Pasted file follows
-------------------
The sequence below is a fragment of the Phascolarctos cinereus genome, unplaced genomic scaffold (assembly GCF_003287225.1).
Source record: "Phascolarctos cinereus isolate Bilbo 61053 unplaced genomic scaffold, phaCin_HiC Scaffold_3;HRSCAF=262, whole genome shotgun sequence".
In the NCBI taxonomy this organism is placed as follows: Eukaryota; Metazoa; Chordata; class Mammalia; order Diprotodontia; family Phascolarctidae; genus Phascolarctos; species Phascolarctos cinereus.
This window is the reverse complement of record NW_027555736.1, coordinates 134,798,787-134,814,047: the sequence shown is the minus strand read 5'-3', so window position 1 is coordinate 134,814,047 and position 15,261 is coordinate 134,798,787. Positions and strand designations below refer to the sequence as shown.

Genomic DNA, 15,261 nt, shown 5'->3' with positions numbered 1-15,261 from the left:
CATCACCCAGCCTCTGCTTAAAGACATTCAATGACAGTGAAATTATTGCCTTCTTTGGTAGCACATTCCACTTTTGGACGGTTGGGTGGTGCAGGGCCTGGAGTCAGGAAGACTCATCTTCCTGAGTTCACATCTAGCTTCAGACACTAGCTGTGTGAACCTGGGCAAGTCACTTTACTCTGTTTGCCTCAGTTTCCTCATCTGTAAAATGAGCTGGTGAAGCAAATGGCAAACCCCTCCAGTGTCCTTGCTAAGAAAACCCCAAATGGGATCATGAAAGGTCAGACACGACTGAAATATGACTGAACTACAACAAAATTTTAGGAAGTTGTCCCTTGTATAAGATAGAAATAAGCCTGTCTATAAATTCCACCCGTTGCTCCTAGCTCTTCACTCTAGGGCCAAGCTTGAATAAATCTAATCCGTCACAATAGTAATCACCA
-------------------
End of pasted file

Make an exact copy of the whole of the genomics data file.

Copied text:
The sequence below is a fragment of the Phascolarctos cinereus genome, unplaced genomic scaffold (assembly GCF_003287225.1).
Source record: "Phascolarctos cinereus isolate Bilbo 61053 unplaced genomic scaffold, phaCin_HiC Scaffold_3;HRSCAF=262, whole genome shotgun sequence".
In the NCBI taxonomy this organism is placed as follows: Eukaryota; Metazoa; Chordata; class Mammalia; order Diprotodontia; family Phascolarctidae; genus Phascolarctos; species Phascolarctos cinereus.
This window is the reverse complement of record NW_027555736.1, coordinates 134,798,787-134,814,047: the sequence shown is the minus strand read 5'-3', so window position 1 is coordinate 134,814,047 and position 15,261 is coordinate 134,798,787. Positions and strand designations below refer to the sequence as shown.

Genomic DNA, 15,261 nt, shown 5'->3' with positions numbered 1-15,261 from the left:
CATCACCCAGCCTCTGCTTAAAGACATTCAATGACAGTGAAATTATTGCCTTCTTTGGTAGCACATTCCACTTTTGGACGGTTGGGTGGTGCAGGGCCTGGAGTCAGGAAGACTCATCTTCCTGAGTTCACATCTAGCTTCAGACACTAGCTGTGTGAACCTGGGCAAGTCACTTTACTCTGTTTGCCTCAGTTTCCTCATCTGTAAAATGAGCTGGTGAAGCAAATGGCAAACCCCTCCAGTGTCCTTGCTAAGAAAACCCCAAATGGGATCATGAAAGGTCAGACACGACTGAAATATGACTGAACTACAACAAAATTTTAGGAAGTTGTCCCTTGTATAAGATAGAAATAAGCCTGTCTATAAATTCCACCCGTTGCTCCTAGCTCTTCACTCTAGGGCCAAGCTTGAATAAATCTAATCCGTCACAATAGTAATCACCA